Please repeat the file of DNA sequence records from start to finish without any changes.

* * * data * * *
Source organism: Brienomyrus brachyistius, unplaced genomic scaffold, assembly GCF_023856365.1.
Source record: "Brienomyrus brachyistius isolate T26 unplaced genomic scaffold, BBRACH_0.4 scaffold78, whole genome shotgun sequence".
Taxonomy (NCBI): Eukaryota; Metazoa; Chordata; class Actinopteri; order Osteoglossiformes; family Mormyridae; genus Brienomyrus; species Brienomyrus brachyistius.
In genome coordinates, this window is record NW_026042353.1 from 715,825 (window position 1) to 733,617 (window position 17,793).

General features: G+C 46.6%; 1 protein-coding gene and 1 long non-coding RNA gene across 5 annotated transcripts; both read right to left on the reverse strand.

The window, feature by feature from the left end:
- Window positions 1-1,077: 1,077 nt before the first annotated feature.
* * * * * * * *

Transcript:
Source organism: Brienomyrus brachyistius, unplaced genomic scaffold, assembly GCF_023856365.1.
Source record: "Brienomyrus brachyistius isolate T26 unplaced genomic scaffold, BBRACH_0.4 scaffold78, whole genome shotgun sequence".
Taxonomy (NCBI): Eukaryota; Metazoa; Chordata; class Actinopteri; order Osteoglossiformes; family Mormyridae; genus Brienomyrus; species Brienomyrus brachyistius.
In genome coordinates, this window is record NW_026042353.1 from 715,825 (window position 1) to 733,617 (window position 17,793).

General features: G+C 46.6%; 1 protein-coding gene and 1 long non-coding RNA gene across 5 annotated transcripts; both read right to left on the reverse strand.

The window, feature by feature from the left end:
- Window positions 1-1,077: 1,077 nt before the first annotated feature.